“She did all kinds of things, made dolls, tapestries, and decorated places – everything that I have done, so I think that’s why she decided I was the one who was going to fix this place up,” says Vera.

While Vera says she hasn’t actually seen her, Bertha Jane catches Vera’s attention in other ways.  Vera would totally clean out a room and upon her return the next day, she would find either one of Bertha Jane’s framed paintings hanging on the wall, or an unframed painting behind the door.  When that happened three times she decided Bertha Jane was responsible and was trying to let Vera know that she was still there.  When Vera started putting up other original art, it would be found thrown off the walls.  Mirrors were found removed from their hanging spots, lying mysteriously unbroken in the middle of a room.  Ultimately, Vera decided to perform a ceremony by lighting candles and addressing the ghostly intruder, saying “Bertha Jane, you’re the first artist in our hearts, but we have to have other art here to show how good you really are.”  Bertha Jane left Vera to carry out the decorating.

Another resident ghost is known simply as Rose.  She appears to be about 18 years old and was seen in the bed and breakfast’s Yellow Rose Room by Twila Nitsch, Vera’s Native American friend.  “She’s a sweet young girl and I like her very much,” says Vera quoting Twila, who is the Wolf Clan Mother of the Senecas.  Rose impresses Vera’s guests by making sure the door of the Yellow Rose Room stays open.  She likes the dolls there and has played a music box in the room.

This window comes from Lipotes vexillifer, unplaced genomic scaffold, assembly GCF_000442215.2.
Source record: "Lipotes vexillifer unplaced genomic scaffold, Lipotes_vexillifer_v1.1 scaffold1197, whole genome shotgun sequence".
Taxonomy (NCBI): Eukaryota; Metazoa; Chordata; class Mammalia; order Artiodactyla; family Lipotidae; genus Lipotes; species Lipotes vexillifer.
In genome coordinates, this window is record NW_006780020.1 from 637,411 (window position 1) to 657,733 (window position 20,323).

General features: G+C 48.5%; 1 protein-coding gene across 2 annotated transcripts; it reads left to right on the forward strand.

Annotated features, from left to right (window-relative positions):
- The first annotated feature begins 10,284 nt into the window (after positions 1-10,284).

“I don’t think I’m psychic.  I don’t see things, but I hear them,” says Vera.  But recently Vera did see new evidence of her resident spirits.  This past June guests from Syracuse who described themselves as ghost hunters stayed at her bed and breakfast seeking evidence of “paranormal occurrences.”  They made a video in the darkened Yellow Rose Room.  On the videotape Vera says she could actually see a white light “dancing” through the dolls and around the carriage wheels of the doll carriage.  Vera says the light moved around the door – the door that Rose always opens.  The Syracuse ghost hunters decided to mention their visit to “the haunted bed and breakfast” on their website.  One wonders what Bertha Jane thinks about that?

The Lady in Granite at Lakeview Cemetery in Penn Yan